In the coming days, the Cannabis Act will be passed by the Federal Government to legalize marijuana. Naturally, there has been an increased trend to patients asking about medical marijuana to treat their chronic conditions or ailments. The term “Medical Marijuana” has become a hot topic of late and medical marijuana clinics expect no shortage in clientele.
I have had several patients bring this item up as a first line treatment for their issues, before even discussing any of the more conventional options for treatment. Just last year, one of my patients was diagnosed with cancer. Within minutes of the diagnosis, he voiced his intention to use marijuana to ease his pain in the ensuing months.
One common patient perception is that medical marijuana is low-risk or risk-free because it’s ‘natural’. ‘Natural’ does not imply safe. For example, tobacco can be considered natural, as can cocaine, and even opioids including heroin. Most would agree that these are dangerous substances. Well known is the fact that we are facing an opioid epidemic in Canada. Some consider marijuana a safer alternative to opioid treatments. While this may be true, being less noxious does not make it innocuous. We need to keep this in mind.
The Alberta College of Family Physicians has recently summarized the medical evidence on potential harms. Their summary reads:
“Compared to placebo, medical cannabinoids cause multiple different adverse events in patients, from visual disturbance or hypotension (1 in 3-10) to hallucinations or paranoia (1 in 20). Stopping due to adverse effects occurs in 1 in every 8-20 patients. Regardless of the type of medical cannabinoid used, adverse events are common and likely underestimated. Given the extensive harms, potential benefits must be impressive to warrant a trial of therapy.” – November 2017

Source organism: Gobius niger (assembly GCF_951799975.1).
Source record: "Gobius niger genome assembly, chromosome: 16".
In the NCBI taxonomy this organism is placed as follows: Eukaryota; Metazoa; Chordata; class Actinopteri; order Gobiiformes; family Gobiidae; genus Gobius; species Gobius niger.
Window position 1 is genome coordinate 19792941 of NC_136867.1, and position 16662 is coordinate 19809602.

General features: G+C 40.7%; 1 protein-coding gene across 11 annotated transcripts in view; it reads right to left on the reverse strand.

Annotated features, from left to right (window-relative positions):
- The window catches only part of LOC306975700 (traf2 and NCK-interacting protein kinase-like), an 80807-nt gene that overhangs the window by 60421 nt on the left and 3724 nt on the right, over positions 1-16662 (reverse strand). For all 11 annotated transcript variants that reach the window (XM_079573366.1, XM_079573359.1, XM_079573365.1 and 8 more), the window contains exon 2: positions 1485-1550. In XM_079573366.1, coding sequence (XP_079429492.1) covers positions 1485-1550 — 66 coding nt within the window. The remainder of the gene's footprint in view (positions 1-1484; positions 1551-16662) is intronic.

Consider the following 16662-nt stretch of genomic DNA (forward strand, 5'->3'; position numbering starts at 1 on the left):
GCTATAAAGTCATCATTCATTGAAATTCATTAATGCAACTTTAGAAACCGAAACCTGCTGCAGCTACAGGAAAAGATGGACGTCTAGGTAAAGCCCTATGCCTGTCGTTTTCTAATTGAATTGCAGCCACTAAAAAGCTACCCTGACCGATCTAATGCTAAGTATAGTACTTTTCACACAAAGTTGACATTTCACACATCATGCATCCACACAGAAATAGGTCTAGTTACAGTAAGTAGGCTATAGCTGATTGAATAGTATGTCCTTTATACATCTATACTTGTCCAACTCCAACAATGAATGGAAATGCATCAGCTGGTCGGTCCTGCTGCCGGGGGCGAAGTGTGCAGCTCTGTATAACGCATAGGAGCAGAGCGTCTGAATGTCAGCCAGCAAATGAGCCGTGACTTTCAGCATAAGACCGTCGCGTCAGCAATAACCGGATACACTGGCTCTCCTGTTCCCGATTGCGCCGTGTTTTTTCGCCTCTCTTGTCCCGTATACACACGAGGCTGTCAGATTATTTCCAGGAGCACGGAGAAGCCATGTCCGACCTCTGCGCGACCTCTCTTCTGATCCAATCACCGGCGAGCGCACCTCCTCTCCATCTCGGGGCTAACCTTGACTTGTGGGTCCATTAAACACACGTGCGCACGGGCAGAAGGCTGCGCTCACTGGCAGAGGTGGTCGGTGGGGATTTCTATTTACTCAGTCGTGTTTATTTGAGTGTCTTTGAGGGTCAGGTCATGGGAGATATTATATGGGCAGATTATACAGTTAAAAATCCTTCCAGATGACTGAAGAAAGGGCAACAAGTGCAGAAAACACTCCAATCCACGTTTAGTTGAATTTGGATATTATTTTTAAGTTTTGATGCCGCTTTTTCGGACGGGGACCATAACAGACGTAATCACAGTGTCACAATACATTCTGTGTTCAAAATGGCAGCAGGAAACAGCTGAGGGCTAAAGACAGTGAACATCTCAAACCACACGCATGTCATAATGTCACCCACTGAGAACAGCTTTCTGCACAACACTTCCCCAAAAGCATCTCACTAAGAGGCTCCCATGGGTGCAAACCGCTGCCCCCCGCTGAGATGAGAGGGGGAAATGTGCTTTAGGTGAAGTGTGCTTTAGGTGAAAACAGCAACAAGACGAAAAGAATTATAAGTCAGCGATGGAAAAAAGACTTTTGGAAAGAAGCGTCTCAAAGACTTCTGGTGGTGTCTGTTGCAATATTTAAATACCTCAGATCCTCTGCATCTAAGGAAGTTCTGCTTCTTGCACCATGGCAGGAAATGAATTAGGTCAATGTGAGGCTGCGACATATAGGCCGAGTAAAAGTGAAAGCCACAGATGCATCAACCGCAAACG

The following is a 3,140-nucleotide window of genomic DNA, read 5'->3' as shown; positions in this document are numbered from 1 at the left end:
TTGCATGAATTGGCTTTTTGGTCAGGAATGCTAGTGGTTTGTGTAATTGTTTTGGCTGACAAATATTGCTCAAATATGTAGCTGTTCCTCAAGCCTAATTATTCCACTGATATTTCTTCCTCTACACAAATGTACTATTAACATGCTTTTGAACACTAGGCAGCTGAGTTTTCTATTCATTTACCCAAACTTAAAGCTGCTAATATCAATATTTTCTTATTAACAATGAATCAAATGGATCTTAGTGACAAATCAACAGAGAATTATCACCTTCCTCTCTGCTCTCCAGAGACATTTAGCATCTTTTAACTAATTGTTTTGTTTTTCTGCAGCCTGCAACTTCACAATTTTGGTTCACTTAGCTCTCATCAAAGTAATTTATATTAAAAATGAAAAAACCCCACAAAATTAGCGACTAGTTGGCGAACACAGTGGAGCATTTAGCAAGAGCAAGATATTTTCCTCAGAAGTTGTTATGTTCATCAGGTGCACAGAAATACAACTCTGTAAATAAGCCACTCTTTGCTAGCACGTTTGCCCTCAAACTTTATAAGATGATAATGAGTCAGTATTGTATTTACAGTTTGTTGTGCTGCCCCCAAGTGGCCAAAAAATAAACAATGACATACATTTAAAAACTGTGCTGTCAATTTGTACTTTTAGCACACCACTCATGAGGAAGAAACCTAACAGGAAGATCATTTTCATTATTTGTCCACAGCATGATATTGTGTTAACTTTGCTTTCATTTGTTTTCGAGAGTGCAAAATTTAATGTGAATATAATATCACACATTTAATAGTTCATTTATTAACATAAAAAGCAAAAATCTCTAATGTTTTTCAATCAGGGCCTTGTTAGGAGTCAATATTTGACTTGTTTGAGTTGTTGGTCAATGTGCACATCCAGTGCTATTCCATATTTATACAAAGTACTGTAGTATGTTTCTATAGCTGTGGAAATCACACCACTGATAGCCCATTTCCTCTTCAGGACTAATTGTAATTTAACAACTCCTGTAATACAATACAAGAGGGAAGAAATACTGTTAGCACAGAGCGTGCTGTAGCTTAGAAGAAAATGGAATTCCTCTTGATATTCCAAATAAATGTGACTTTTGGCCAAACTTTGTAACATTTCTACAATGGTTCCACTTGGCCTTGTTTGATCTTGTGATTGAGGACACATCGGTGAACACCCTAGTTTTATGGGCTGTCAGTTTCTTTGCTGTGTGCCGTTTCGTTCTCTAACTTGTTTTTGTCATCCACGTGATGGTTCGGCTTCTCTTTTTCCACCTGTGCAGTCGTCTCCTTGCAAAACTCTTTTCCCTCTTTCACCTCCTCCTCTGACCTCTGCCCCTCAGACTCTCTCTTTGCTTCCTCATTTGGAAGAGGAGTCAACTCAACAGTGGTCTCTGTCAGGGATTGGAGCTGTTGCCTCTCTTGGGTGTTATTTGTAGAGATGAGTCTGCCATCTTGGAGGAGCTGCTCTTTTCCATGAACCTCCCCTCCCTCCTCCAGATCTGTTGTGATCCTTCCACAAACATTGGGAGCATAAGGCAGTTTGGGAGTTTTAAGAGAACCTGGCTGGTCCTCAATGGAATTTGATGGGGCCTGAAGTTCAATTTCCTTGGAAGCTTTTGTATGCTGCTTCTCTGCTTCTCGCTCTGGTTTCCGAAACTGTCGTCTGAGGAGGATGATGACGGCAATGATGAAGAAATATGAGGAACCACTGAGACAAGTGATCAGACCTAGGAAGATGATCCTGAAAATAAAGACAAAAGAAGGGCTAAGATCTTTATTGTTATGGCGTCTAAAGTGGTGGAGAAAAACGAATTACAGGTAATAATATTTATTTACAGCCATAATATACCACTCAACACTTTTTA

At the time of writing of this piece, local radio ads are being aired in Calgary, warning individuals of the risks of driving while intoxicated. In the same realm of this conversation, Alberta driving legislation is being revised to include marijuana as an intoxicating substance. We still advise pregnant and nursing mothers to avoid marijuana use. These legislative recommendations do not reflect a substance that is completely risk-free.
The concept of using CBD oil is surfacing as a way to treat ailments effectively, without any inherent risk. Amidst all of the pro-marijuana momentum, the Alberta College of Family Physicians also recently released a bulletin indicating that “for most conditions, (example anxiety), cannabinoid evidence is sparse (at best), low quality and non-convincing.” – December 2017
For my patients with chronic conditions, I have yet to see CBD, THC, or a combination thereof, serve as a real game changer for the majority of patients. While improvement may be obtained from marijuana, patients should temper their expectations.
Altogether, marijuana is merely ANOTHER choice for treating SOME chronic conditions. It is not a panacea, magic-bullet or cure-all. It is one of many options.
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